Price on Amazon (1) $200 (AZ) $315 (OV) $230 (OV)
Inception 2019-02-xx 2018-02-xx 2014-06-xx
Chipset Snapdragon 632 Snapdragon 630 Snapdragon 801
RAM 4Gb 3Gb 3Gb
CPU A53 1.8GHz x8 core A53 2.2GHz x8 core Krait 400 2.5GHz x4 core
GPU Adreno 506 Adreno 508 Adreno 330
Internal Flash 64Gb 32Gb 16/32Gb
SD Card Up to 256Gb Up to 256Gb Up to 256Gb
SIM size Nano
Cell Family GSM GPRS HSPA LTE (5)
Screen 158mm 1080x2270px IPS 132mm 1080x1920px IPS 140mm 2560x1440px IPS
Bluetooth 4.2 5.x 4.0LE
Wi-Fi 802.11 abgn,ac 802.11 abgn (4) 802.11 abgn,ac
Other (6) Finger Accel Compass Gyro Prox HallEf Light GPS FM-Radio (no NFC) Finger Accel Compass Gyro Prox NFC GPS FM-Radio Accel Compass Gyro Prox NFC
Rear Camera (+flash) (3) 12Mpx, f/1.8 23Mpx, f/2.0, 84° wide angle 13Mpx
Front Camera (no flash) (3) 8Mpx 8Mpx, f/2.4, 120° wide angle 2.1Mpx, f/2.0
Other Camera Depth sensor, 5Mpx, flash
Battery LiIon 3.0Ah non-rem LiIon 3.3Ah non-rem LiIon 3.0Ah remov
Bounding Box 157x75x8.0mm142x70x9.7mm146x75x8.9mm
Mass (3) 172g 171g 149g
Intrusion Protection Unrated Unrated Unrated
Supported Models -- H3113 H4113 H3133 H4133 H3123 d850 d852 d855 f400 ls990 d851 va985
Kernel Version (2) 4.9.203 4.4.153 (Failed)

Frequency bands (MHz) supported by the phones. For all, 2G means GSM, 3G means HSPA, 4G means LTE, for which individual bands are listed. While documentation is not very explicit, USA models of both the River and the Pioneer are advertised for all USA carriers, i.e. Verizon, AT&T, T-Mobile, Sprint, and virtual carriers. This means they do both GSM and CDMA. The international models are GSM only. None of these phones support 5G. Update: there's a sticker on the Pioneer's box saying Only GSM! Note: phone does not work on Verizon… or any CDMA carrier, only GSM carriers. Please return phone without opening the box, thanks.

Band River Pioneer LG G3
700MHz -- -- 4G/17
800MHz 4G/20 4G/20 (*) --
850MHz 2G 3G 4G/5 2G 3G 4G/5 2G 3G
900MHz 2G 3G 4G/8 2G 3G 4G/8 2G
1700MHz -- 4G/4 (*) 3G 4G/4
1800MHz 2G 4G/3 2G 4G/3 2G
1900MHz 2G 3G 4G/2 2G 3G 4G/2 2G 3G 4G/2
2100MHz 3G 4G/1 3G 4G/1 3G
2600MHz 4G/7 4G/7 4G/7
(*) The product page says the Pioneer doesn't do 3G in 1700MHz, but the Startup Guide says that model H3123 does have it, and doesn't mention 4G/20 (800MHz). The Pioneer was seen using LTE (4G) in band 4, uplink at 1745MHz and downlink at 2145MHz.

See this Wikipedia article about E-UTRA, which is the formal acronym for LTE. It has links to various tables, specifically deployments by region. In particular, here is a table mapping supported LTE bands to regions where they are likely to work for roaming. Europe (ITU region 1) includes Africa; America (ITU region 2) includes both North and South; and Asia (ITU region 3) includes Australia and India. The River and Pioneer support all the bands listed here except 4 and 17; the LG G3 supported bands are noted.

Comparing the candidates on features:

The main conclusion from the feature comparison is, on most aspects the phones are generally equivalent. But newness is important and the River leads here while the LG G3 is ancient. One disappointment is in intrusion protection: while the old Samsung Galaxy S5 has IP67, none of the current candidates is IP rated. I'm going to read reviews on the River, and come back to the Pioneer only if something really nasty turns up for the River. Which it did: no NFC.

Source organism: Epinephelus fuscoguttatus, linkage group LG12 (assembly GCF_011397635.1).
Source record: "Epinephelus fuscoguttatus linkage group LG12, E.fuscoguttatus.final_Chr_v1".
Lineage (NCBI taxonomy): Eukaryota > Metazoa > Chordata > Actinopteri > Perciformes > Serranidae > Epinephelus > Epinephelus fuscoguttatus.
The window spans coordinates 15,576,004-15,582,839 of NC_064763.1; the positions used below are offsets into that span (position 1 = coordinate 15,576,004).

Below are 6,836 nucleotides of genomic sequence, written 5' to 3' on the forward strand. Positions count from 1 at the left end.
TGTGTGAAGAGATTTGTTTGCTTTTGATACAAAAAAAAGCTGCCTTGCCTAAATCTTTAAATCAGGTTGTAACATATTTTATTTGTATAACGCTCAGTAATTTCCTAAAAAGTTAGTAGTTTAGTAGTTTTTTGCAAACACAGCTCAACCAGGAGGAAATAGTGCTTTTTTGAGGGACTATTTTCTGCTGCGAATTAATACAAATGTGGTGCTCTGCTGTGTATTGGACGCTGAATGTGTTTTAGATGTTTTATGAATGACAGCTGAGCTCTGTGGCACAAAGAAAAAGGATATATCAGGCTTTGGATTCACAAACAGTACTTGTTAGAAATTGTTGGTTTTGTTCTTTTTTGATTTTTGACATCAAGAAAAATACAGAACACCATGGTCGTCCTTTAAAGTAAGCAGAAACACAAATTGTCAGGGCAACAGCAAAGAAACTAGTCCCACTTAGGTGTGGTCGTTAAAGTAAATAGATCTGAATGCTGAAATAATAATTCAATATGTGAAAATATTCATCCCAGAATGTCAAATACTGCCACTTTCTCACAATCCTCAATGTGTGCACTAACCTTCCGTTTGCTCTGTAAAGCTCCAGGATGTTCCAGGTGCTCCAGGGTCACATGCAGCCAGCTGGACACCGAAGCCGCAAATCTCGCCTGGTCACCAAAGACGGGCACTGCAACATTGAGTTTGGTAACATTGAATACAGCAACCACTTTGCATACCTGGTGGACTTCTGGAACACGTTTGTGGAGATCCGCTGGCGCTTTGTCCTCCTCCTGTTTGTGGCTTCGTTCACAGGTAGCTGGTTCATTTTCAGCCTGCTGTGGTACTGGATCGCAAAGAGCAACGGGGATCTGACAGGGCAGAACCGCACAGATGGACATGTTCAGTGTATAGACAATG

Press and Customer Reviews

Reviews for the Moto G7 River

Motorola Moto G7 review by Patrick Holland on CNET (2019-04-12)

The author likes the design, display, dual (?) rear cameras, turbo charging, good battery life. He doesn't like the speaker. Low-light photos and general video quality aren't fantastic. The Moto G7 is the best budget phone we've tried, hands down.

Apparently the MSRP at inception was around $300 ($230 at Walmart). It has Gorilla Glass front and back, which tends to attract fingerprints. The display goes right up to the top of the chassis except for a notch for the front camera. The display has rounded corners, and some apps are seen to act weird in dealing with them. The fingerprint reader is on the back. It has a headphone jack. The speaker is on the bottom, which is serviceable but often sounded tinny. Intrusion protection: IP54 (how come jimc didn't see this on the product page? Because it isn't there.)

The author devotes several paragraphs to a demo that the camera app is the main culprit in determining how good the photos are. He has a pair of photos of his sleeping cat, taken with the stock app and the one off the Google Pixel 2, stacked with a sliding window to show a fraction of each. The stock app tends to over brighten the picture, particularly white parts of the fur, while the Google app maintains dynamic range, and avoids over-sharpening the fine detail of the fur.

Playing looped video in airplane mode, the Moto G7 lasted almost 13 hours.

Flagship phones like the current iPhone model can outperform the Moto G7, but the Moto G7 comes very close to their level.

Motorola Moto G7 Review by Steven Winkelman on PC Magazine (2019-03-14)